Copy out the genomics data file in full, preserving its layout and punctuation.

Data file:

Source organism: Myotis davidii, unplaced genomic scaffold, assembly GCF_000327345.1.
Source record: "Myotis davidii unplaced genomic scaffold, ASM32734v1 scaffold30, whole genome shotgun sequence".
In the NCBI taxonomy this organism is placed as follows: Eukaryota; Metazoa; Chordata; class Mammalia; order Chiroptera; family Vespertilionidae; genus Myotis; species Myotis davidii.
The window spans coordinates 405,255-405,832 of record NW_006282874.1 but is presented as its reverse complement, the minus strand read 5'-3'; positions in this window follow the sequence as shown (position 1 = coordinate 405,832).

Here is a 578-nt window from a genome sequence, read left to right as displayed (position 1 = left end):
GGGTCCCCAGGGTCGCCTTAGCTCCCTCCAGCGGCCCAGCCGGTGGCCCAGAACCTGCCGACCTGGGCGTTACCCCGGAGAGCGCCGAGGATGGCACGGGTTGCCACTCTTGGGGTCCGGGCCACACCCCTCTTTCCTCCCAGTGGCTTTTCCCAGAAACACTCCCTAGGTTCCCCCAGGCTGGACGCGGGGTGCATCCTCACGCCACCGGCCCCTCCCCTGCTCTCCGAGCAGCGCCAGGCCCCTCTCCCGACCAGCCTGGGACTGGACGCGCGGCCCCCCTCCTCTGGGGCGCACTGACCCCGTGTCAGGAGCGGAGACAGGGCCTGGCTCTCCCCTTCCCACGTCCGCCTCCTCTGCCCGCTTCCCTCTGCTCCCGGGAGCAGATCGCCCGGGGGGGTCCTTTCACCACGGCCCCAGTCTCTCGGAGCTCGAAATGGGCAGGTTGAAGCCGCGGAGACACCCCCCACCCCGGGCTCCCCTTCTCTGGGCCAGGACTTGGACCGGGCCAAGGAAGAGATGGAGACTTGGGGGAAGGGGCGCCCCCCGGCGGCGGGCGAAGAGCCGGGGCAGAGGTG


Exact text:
Source organism: Myotis davidii, unplaced genomic scaffold, assembly GCF_000327345.1.
Source record: "Myotis davidii unplaced genomic scaffold, ASM32734v1 scaffold30, whole genome shotgun sequence".
In the NCBI taxonomy this organism is placed as follows: Eukaryota; Metazoa; Chordata; class Mammalia; order Chiroptera; family Vespertilionidae; genus Myotis; species Myotis davidii.
The window spans coordinates 405,255-405,832 of record NW_006282874.1 but is presented as its reverse complement, the minus strand read 5'-3'; positions in this window follow the sequence as shown (position 1 = coordinate 405,832).

Here is a 578-nt window from a genome sequence, read left to right as displayed (position 1 = left end):
GGGTCCCCAGGGTCGCCTTAGCTCCCTCCAGCGGCCCAGCCGGTGGCCCAGAACCTGCCGACCTGGGCGTTACCCCGGAGAGCGCCGAGGATGGCACGGGTTGCCACTCTTGGGGTCCGGGCCACACCCCTCTTTCCTCCCAGTGGCTTTTCCCAGAAACACTCCCTAGGTTCCCCCAGGCTGGACGCGGGGTGCATCCTCACGCCACCGGCCCCTCCCCTGCTCTCCGAGCAGCGCCAGGCCCCTCTCCCGACCAGCCTGGGACTGGACGCGCGGCCCCCCTCCTCTGGGGCGCACTGACCCCGTGTCAGGAGCGGAGACAGGGCCTGGCTCTCCCCTTCCCACGTCCGCCTCCTCTGCCCGCTTCCCTCTGCTCCCGGGAGCAGATCGCCCGGGGGGGTCCTTTCACCACGGCCCCAGTCTCTCGGAGCTCGAAATGGGCAGGTTGAAGCCGCGGAGACACCCCCCACCCCGGGCTCCCCTTCTCTGGGCCAGGACTTGGACCGGGCCAAGGAAGAGATGGAGACTTGGGGGAAGGGGCGCCCCCCGGCGGCGGGCGAAGAGCCGGGGCAGAGGTG